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Public-Private Partnerships – The devil is in the detail

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The contract signed with the privatisation of the port allows these companies to review the tariffs they impose with a specific formula.

By Savvakis C. Savvides

The cannibalisation of natural monopolies

Monopoly power is the Achilles heel of a laissez-faire economic system. Adam Smith, for many the father of capitalism, was one of the very first to warn about the dangers from the evolution and emergence of monopolies and cartels in a free economy.

Smith argued that as “consumption is the sole end and purpose of all production the interest of the producer ought to be attended to, only so far as it may be necessary for promoting that of the consumer”. Public policy should therefore be clearly to serve consumer welfare. However, according to British politician and author Jesse Norman “far from promoting the interests of the consumer public policy had often done the opposite; restricting competition and encouraging producers to come together through trade privileges, guilds, public registers, welfare funds and the like” [1].

In current neoliberal economies, private sector producers invariably seek and often manage to attain to extract rents and earn super-normal profits through crony Public-Private Partnership (PPP) agreements which are put together by bureaucrats and politicians haphazardly and presented as serving the public interest. More often than not however these PPP agreements often target and succeed to cannibalise the natural monopolies through having the private sector company undertaking the project being granted concessions that are against the public interest.

Economic evaluation and stakeholder analysis

This is indeed why it is imperative that any proposed public sector project above a minimum capital expenditure should be subjected to an independent and objective economic appraisal that is immune from any political influence or other interference. This is particularly important where a concession is to be granted to a private sector party that gives rights to the concessionaire to operate a natural monopoly (such as a road, a port or airport, a water or power plant, a desalination unit and so on).

In Cyprus, vivid examples are the airports and the commercial port of Limassol. Bureaucrats in both instances seemed to have negotiated and agreed to concessions that is tantamount to giveaways that do not seem to be transparent and are hardly in the public interest. In the airports a substantial annual penalty was agreed payable by the taxpayer to the private sector party undertaking the operation of the airports for as long as the Tympou (Ercan) airport in the occupied areas is operating. Similarly, with the only commercial port of Limassol (a vital natural monopoly), as it has recently become apparent, the concessionaire was granted the right to increase the charges without any regulation or possible recourse from the granting authority.

The appraisal should also identify and evaluate the costs and benefits accruing to the various stakeholders in such projects so as to enable a fair and balanced agreement. In effect, a stakeholder analysis shows the net present value expected to be accruing to each party and the risks associated and to be undertaken by a partner in a concession contract.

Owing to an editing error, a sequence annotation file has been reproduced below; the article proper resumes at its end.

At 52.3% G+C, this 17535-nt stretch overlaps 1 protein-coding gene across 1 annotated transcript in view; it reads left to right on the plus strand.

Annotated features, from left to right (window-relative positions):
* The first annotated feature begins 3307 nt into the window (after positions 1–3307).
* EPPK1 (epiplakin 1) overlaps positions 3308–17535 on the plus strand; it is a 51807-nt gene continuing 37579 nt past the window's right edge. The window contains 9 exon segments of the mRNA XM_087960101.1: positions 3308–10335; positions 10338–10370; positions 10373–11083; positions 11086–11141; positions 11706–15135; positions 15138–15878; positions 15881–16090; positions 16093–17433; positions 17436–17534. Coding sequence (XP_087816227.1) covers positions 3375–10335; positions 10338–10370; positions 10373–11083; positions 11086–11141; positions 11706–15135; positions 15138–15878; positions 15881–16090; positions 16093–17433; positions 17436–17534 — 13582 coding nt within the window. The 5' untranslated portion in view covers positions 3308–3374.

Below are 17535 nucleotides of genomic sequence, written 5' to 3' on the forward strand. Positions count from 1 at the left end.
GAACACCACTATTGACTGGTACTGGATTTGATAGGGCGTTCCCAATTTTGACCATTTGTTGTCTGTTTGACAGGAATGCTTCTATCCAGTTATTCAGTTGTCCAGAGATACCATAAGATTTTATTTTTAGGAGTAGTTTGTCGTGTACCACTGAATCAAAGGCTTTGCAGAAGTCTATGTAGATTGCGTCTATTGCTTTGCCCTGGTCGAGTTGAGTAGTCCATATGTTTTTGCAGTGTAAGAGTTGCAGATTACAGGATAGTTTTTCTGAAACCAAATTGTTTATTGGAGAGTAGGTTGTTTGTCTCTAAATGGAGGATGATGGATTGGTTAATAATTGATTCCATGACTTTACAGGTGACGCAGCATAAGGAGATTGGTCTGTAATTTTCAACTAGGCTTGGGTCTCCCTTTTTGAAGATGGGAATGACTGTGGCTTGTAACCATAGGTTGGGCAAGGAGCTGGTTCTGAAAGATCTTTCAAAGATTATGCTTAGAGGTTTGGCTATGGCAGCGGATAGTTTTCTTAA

Last but not least, the public authority should further put in place adequate regulation and appropriate checks so as to ensure that the consumer does not suffer from a concession granted to a private sector entity. It is therefore imperative for the public sector party in such contracts to have and be able to apply the necessary checks so as to effectively monitor and control the outcome as it affects the consumer for the duration of the venture while fully reserving the right to intervene as it may be deemed necessary to protect the consumer.

The need for an independent Development Finance Agency

A directive by the European Union to all member countries which many countries have adopted has led to the creation of completely independent from political or other influence of national Development Finance Agencies (such as in Ireland and the Netherlands) [2]. In such countries, by law it is illegal for government or a public sector entity to enter into any such ventures without first the project being vetted as economically viable and the partnership deemed to be in the public interest by the Development Finance Agency.

The need to depoliticise the process of evaluating and agreeing PPPs so as to ensure that they serve the interests of the consumers at large is not a luxury or even an option for public sector entities. It is a must in order to ensure that vital economic services in a free economy remain competitive and keep serving the consumer. Without it, the result is crony capitalism and the creation of unnatural private sector monopolies and cartels that serve rentiers and those seeking to extract supernormal profits rather than to serve the welfare of the people.


Savvakis C. Savvides is an economist, specialising in economic development and project financing. He is a former senior manager at the Cyprus Development Bank and has been a regular visiting lecturer at Harvard University and currently at Queen’s University. Author page


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